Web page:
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Bebop Spoken There

Brian Harvey: "The exciting day arrived and we [as under age school boys] snuck into the [pub's] rehearsal room, sat awkwardly to attention on hard chairs in a row facing the band and heard our first - very loud - live jazz. What an occasion that was - we even drank beer because we understood that's what jazz people did and that's what the band were drinking." - (Just Jazz June 2020)

Dave Rempis:Ten years from now, I can see musicians streaming concerts in real time and charging a minimal amount for people to watch.” - (DownBeat September 2013)

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Today

As we all know there are no live gigs taking place in the immediate future. However, any links to jazz streaming that are deemed suitable - i.e. with a professional approach - will be considered for posting.

Thursday, February 11, 2010

Maine Street Jazzmen @ Rosie's

Olive Rudd (vcl), Ray Harley (tpt), Herbie Hudson (tmb/vcl), Jim McBriarty (clt/vcl), Malcolm Armstrong (pno), Alan Rudd (bs), Tommy Graham (dms).
Despite the demise of the River City Jazzmen - chronicled elsewhere - today it seemed as though they'd never been gone. On stage at Rosie's there were at least three former members from three different editions of the RCJ plus a couple of RCJ occasionals. There was even one of their former drummers in the audience.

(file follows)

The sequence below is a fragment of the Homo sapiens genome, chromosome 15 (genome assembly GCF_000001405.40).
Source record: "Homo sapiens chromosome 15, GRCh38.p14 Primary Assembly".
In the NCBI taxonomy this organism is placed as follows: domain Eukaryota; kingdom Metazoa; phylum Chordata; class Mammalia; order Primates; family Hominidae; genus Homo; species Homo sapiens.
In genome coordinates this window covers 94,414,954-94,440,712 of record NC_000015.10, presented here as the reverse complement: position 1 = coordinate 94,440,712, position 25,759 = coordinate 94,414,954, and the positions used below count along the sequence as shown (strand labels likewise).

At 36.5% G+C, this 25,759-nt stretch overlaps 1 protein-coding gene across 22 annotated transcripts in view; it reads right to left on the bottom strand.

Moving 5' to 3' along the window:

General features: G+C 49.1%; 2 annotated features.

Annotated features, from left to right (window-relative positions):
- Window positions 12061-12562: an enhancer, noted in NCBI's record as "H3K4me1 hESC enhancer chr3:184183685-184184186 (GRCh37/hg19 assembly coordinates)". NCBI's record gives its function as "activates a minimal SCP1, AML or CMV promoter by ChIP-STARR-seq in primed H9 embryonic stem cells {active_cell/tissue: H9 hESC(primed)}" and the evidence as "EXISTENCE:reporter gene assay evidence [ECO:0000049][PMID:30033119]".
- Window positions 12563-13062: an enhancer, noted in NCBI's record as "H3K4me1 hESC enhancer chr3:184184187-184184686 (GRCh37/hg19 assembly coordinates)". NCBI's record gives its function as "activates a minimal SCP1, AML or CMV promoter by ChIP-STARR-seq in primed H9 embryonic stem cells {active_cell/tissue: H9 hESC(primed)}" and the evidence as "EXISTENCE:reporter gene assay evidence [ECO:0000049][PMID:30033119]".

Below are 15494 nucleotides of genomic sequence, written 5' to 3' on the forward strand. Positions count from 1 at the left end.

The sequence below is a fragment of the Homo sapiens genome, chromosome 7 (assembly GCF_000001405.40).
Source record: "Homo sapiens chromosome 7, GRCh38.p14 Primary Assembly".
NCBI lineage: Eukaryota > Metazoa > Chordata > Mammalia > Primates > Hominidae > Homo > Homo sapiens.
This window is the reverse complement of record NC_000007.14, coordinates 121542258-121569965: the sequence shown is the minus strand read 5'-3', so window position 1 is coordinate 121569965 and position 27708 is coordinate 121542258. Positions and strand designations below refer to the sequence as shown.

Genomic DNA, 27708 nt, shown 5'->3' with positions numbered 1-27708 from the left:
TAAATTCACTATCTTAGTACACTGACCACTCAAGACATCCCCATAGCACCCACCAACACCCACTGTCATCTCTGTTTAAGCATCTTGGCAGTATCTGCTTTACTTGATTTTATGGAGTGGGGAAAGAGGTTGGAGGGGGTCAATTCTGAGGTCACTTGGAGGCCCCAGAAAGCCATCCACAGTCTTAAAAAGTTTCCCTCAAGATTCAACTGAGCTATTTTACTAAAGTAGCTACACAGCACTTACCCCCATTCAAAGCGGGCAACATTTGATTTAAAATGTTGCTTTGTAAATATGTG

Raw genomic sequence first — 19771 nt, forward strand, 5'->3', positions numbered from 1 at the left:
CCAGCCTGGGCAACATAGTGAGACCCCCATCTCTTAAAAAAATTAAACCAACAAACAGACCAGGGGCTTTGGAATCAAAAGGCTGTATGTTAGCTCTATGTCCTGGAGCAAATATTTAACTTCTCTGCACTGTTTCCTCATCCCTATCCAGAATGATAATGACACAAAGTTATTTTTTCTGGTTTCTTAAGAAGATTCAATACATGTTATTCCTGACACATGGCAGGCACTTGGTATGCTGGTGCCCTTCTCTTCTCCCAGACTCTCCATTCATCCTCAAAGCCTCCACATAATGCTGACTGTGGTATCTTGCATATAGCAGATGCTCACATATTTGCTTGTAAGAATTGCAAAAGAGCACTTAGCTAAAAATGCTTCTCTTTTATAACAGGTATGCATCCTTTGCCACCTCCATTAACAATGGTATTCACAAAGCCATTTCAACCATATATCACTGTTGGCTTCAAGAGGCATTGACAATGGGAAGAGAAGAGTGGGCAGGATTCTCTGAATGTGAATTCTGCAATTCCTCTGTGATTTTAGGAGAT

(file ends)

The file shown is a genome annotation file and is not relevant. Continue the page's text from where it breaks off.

Like the River City, the Maine Street Jazzmen are firm in their belief that good jazz should also be good entertainment and that's what today was all about.
As I passed through the portals of Rosie Malone's I was engulfed by a Kid Ory-like upward glissando on Savoy Blues - Herbie Hudson 'callin' the chillun home'.
For a moment I though it was 1954 and I was in the Beverly Cavern out in LA. But no, the music may have been caught in a timewarp, a most enjoyable timewarp I hasten to add, but this was definitely South Shields 2010 - the cigarette littered pavement told me that.
The musical timewarp ambience continued with Jim McBriarty's vocal on Nobody's Sweetheart; almost sacrilege to use a mic. it should have been a megaphone. I love the line "... painted lips, painted eyes, wearing a bird of paradise..." could the era be better typified?
Ballin' the Jack brought back memories of school dances and of buying a 78rpm version by Ory in a record shop in Hawick (Scotland) - still got it.
Olive strutted her familiar repertoire - Some of These Days, Swing That Music, Meet Me Tonight in Dreamland, I Double Dare You , winners all but it is a long time since I heard her sing I Thought About You (request for next week.)
Ray led the ensembles and soloed with his customary vigour and Jim, when not waxing lyrical over birds of paradise played his, as ever, flawless clarinet solo's. Rhythm section were solid Jackson with Malcolm making out like Bob Zurke of the old Bob Crosby Bobcats.
It was a good afternoon. You guys who haven't stowed away on the ferry don't know what your missing in sunny (ish) South Shields.
Lance.

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